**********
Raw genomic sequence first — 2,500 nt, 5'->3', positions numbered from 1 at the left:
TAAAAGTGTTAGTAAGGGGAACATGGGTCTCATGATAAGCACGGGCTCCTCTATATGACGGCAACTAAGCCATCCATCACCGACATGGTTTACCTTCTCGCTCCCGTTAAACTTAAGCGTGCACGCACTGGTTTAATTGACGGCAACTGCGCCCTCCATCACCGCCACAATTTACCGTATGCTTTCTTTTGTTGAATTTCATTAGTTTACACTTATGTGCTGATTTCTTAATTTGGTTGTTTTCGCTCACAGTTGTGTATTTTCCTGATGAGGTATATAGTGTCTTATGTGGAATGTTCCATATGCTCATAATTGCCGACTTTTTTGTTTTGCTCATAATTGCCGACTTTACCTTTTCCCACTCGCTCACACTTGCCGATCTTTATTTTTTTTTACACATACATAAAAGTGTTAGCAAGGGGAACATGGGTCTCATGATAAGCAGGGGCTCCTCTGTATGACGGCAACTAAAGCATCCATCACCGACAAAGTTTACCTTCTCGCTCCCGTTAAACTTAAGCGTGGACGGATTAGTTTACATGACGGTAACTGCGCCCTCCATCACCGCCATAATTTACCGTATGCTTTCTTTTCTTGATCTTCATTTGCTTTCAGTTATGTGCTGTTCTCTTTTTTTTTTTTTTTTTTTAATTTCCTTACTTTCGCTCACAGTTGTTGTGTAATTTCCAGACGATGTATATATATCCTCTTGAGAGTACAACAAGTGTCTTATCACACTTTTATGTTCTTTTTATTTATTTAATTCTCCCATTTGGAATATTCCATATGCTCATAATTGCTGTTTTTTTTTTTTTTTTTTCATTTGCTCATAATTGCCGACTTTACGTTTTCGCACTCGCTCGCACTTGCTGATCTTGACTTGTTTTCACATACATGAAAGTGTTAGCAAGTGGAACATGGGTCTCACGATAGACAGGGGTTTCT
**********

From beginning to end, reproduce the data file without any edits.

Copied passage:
Raw genomic sequence first — 2,500 nt, 5'->3', positions numbered from 1 at the left:
TAAAAGTGTTAGTAAGGGGAACATGGGTCTCATGATAAGCACGGGCTCCTCTATATGACGGCAACTAAGCCATCCATCACCGACATGGTTTACCTTCTCGCTCCCGTTAAACTTAAGCGTGCACGCACTGGTTTAATTGACGGCAACTGCGCCCTCCATCACCGCCACAATTTACCGTATGCTTTCTTTTGTTGAATTTCATTAGTTTACACTTATGTGCTGATTTCTTAATTTGGTTGTTTTCGCTCACAGTTGTGTATTTTCCTGATGAGGTATATAGTGTCTTATGTGGAATGTTCCATATGCTCATAATTGCCGACTTTTTTGTTTTGCTCATAATTGCCGACTTTACCTTTTCCCACTCGCTCACACTTGCCGATCTTTATTTTTTTTTACACATACATAAAAGTGTTAGCAAGGGGAACATGGGTCTCATGATAAGCAGGGGCTCCTCTGTATGACGGCAACTAAAGCATCCATCACCGACAAAGTTTACCTTCTCGCTCCCGTTAAACTTAAGCGTGGACGGATTAGTTTACATGACGGTAACTGCGCCCTCCATCACCGCCATAATTTACCGTATGCTTTCTTTTCTTGATCTTCATTTGCTTTCAGTTATGTGCTGTTCTCTTTTTTTTTTTTTTTTTTTAATTTCCTTACTTTCGCTCACAGTTGTTGTGTAATTTCCAGACGATGTATATATATCCTCTTGAGAGTACAACAAGTGTCTTATCACACTTTTATGTTCTTTTTATTTATTTAATTCTCCCATTTGGAATATTCCATATGCTCATAATTGCTGTTTTTTTTTTTTTTTTTTCATTTGCTCATAATTGCCGACTTTACGTTTTCGCACTCGCTCGCACTTGCTGATCTTGACTTGTTTTCACATACATGAAAGTGTTAGCAAGTGGAACATGGGTCTCACGATAGACAGGGGTTTCT